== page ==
In a cover article penned for the April, 1985 edition of Playboy, Stahl says Cafe Flesh was conceived as a sexy albeit softcore Cabaret-style musical. He and Sayadian shopped it around for a good half a year and were passed on by just about everyone. That’s when they finally agreed to add penetrative sex to get funding. The film was shot in ten days for a hundred-thousand dollars. Stahl makes it sound like he and Sayadian sacrificed their integrity changing the script and got roped into the world of adult entertainment against their better judgment, ignoring the fact that they’d already gotten their figurative dicks wet the year prior with Nightdreams.

From other sources I gathered their sophomore effort was cut to an R, presumably in the hopes it could still be released that way, and was shown in said form to potential investors to raise additional funds. However, the hardcore footage was ultimately reinserted and/or re-shot at the insistence of the producers. Froom was told to extend his score and make it disturbing.

“We came up with repulsive, anti-sexual, anti-stimulating sex.” Stahl recalls in the liner notes of the Fun City Editions LP. “We wrote sex scenes designed to keep you from getting an erection.”[3]

“The sex is not to arouse…” Sayadian said of his work in 2021. “That wasn’t the intention. When you look at these sex films, they’re never about sex. They have sex in them, but they’re never about sex… I like sex because of the imagery you’re allowed to play with. It gives me a lot of ideas for images.”[4]

Unsurprisingly, Cafe Flesh failed to please those who spank it in theatres, but found success as an art movie. It replaced Pink Flamingos at the prestigious Nuart, played college campuses, and achieved a level of acclaim in Europe. The movie’s Wikipedia page contains the humorous, unfounded claim it was “enjoyed primarily by Iowans”.[5] That’s the best kind of trolling: subtle and random.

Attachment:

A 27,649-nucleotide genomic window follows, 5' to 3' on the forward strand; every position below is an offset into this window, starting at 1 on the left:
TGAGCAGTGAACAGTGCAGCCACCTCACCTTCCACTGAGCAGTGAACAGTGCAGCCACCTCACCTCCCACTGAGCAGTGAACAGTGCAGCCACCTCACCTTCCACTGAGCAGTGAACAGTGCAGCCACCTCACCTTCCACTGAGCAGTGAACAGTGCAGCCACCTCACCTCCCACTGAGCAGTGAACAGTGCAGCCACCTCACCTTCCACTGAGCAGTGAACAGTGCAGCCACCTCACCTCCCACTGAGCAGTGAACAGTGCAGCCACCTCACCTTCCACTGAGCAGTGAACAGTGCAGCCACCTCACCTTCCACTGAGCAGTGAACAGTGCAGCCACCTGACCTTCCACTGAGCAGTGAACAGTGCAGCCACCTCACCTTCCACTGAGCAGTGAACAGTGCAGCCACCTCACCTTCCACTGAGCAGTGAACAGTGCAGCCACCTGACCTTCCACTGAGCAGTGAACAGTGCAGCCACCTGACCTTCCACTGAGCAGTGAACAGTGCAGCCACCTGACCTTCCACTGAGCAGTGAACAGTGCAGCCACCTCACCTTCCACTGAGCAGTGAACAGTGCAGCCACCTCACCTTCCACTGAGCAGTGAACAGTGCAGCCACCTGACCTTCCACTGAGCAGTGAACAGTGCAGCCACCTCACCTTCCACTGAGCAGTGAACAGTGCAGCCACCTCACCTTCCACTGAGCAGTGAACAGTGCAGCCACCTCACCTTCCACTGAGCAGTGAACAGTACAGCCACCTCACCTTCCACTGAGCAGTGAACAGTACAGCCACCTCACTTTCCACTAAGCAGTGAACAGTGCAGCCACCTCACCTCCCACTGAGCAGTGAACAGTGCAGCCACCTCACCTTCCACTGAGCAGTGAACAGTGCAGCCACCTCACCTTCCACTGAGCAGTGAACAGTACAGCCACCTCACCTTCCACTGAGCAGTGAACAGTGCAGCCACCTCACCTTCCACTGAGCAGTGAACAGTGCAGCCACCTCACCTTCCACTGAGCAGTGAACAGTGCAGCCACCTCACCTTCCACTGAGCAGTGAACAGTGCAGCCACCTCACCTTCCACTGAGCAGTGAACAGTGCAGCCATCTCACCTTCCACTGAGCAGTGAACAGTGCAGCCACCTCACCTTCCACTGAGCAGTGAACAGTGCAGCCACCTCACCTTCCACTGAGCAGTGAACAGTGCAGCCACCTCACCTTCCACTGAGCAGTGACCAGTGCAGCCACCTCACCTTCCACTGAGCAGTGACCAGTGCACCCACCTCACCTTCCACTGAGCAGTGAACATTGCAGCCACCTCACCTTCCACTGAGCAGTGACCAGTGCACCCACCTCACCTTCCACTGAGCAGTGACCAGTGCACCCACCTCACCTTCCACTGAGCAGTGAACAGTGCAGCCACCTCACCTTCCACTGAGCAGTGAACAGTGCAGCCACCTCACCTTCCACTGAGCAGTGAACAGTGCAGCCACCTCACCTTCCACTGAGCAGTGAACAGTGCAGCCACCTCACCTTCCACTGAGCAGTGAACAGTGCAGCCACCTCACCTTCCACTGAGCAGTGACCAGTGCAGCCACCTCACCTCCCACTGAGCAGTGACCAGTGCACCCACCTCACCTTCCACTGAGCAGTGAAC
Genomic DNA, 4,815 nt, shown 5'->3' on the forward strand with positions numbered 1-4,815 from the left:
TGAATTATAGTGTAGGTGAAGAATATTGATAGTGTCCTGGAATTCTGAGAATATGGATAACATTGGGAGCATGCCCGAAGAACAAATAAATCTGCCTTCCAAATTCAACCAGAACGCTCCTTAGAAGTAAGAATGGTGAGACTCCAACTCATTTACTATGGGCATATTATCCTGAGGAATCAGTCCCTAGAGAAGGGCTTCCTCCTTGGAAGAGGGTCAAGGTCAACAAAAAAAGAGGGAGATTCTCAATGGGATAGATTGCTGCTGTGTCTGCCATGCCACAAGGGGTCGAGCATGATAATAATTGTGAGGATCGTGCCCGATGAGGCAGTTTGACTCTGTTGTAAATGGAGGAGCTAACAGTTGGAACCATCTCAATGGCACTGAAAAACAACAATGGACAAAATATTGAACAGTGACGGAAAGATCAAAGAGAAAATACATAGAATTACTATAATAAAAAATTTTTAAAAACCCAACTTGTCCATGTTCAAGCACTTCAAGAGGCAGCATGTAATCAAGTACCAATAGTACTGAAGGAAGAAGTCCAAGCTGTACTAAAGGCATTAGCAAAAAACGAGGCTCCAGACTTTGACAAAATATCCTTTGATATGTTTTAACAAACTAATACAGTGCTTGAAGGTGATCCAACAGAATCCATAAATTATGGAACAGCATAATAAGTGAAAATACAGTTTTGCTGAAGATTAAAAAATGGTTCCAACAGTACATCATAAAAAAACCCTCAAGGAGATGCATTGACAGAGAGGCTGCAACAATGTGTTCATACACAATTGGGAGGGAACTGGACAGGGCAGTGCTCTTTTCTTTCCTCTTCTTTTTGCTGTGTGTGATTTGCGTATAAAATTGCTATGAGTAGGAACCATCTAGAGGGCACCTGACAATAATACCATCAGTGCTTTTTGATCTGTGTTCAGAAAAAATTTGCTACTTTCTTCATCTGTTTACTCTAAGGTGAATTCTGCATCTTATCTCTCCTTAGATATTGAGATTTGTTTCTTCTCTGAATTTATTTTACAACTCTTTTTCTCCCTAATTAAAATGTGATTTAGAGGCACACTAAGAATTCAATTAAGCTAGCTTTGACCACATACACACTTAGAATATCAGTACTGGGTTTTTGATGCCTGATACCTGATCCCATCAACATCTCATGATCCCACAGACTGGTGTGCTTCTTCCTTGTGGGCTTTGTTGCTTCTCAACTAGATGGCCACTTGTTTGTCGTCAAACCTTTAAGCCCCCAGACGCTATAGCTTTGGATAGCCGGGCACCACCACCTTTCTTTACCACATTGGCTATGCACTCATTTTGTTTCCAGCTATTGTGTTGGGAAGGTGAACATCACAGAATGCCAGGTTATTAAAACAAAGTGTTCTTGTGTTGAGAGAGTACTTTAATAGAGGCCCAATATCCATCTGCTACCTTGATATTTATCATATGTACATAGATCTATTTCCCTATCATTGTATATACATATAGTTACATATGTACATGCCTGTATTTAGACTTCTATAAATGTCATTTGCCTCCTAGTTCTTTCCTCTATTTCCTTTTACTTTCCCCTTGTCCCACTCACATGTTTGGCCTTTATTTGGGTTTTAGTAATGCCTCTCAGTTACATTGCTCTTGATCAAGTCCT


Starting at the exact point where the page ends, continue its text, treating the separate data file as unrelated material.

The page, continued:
Cafe Flesh was made during a time of renewed hostility between the US and the Soviet Union, and reflects that. It’s set in a radioactive, post-apocalyptic… I’m tempted to say “wasteland”, but we never actually see what it looks like outside. The whole thing was shot on a single dark set and takes place indoors. Continue reading

“Go Ahead, Eat Me With Your Eyes” — The Films of Rinse Dream, Part 1

If I asked you to come up with a short list of directors whose works are instantly recognizable, who would be on it? Tim Burton? Wes Anderson? John Waters? Rob Zombie? A name I bet doesn’t spring to mind is Rinse Dream, the pseudonym of Stephen Sayadian. Love him or hate him, you always know when you’re watching one of his movies.

They’re filmed in warehouses on dark sets made of theatre scenery built at weird angles. His characters routinely break the fourth wall, delivering beatnik prose directly into the camera. They wear plain, bright colors and move like interpretive dancers. They have uncomfortably close conversations so their faces can both fit in frame. They exit scenes by ducking, and sometimes float without walking. There’s a preoccupation with everyday objects, and, in one memorable instance, product packaging. Nightmarish. Bizarre. Perverse. Indelible. These words come close. Sayadian refers to his style as “pop-art noir”.